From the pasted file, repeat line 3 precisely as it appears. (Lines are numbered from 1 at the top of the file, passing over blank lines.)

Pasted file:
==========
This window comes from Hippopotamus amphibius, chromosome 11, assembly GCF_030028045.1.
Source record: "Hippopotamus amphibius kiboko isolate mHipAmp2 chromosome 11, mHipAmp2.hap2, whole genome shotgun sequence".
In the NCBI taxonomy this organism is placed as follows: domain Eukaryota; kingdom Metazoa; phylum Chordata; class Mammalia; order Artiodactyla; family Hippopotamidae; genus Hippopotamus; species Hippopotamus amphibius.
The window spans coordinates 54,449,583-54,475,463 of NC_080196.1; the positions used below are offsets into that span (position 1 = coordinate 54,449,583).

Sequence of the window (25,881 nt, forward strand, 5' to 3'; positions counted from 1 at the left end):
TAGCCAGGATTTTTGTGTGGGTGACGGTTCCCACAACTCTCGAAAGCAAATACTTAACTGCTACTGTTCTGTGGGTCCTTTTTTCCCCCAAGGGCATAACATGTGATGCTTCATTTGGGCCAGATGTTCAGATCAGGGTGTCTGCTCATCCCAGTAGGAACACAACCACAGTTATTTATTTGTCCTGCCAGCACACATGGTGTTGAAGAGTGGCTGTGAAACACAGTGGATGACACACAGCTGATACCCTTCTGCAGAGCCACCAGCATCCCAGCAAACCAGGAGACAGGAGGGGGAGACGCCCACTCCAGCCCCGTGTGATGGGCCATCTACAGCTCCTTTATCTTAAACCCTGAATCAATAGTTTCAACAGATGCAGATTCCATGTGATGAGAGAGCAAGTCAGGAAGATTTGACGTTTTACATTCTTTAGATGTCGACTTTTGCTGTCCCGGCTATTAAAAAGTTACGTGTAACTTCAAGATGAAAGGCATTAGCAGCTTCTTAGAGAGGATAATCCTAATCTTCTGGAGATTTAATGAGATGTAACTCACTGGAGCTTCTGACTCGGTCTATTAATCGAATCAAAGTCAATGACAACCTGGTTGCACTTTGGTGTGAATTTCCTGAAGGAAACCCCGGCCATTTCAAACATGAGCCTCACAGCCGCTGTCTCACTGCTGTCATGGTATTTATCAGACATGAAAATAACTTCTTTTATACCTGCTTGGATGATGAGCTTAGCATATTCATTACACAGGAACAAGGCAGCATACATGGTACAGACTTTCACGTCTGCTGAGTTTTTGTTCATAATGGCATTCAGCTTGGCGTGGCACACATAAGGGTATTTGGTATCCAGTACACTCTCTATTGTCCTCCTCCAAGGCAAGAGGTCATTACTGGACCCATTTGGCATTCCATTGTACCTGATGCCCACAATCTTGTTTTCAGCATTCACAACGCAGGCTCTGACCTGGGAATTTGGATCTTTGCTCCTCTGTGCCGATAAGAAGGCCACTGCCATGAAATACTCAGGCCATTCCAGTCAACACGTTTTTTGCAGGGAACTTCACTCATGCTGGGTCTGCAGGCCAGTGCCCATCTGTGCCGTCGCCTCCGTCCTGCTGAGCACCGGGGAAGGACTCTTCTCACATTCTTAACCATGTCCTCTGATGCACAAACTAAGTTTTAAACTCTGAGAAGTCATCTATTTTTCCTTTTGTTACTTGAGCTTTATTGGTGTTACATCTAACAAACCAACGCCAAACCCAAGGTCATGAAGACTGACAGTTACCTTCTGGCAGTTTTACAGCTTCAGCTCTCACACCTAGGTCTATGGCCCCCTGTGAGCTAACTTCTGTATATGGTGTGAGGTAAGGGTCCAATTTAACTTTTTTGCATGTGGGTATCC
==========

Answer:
In the NCBI taxonomy this organism is placed as follows: domain Eukaryota; kingdom Metazoa; phylum Chordata; class Mammalia; order Artiodactyla; family Hippopotamidae; genus Hippopotamus; species Hippopotamus amphibius.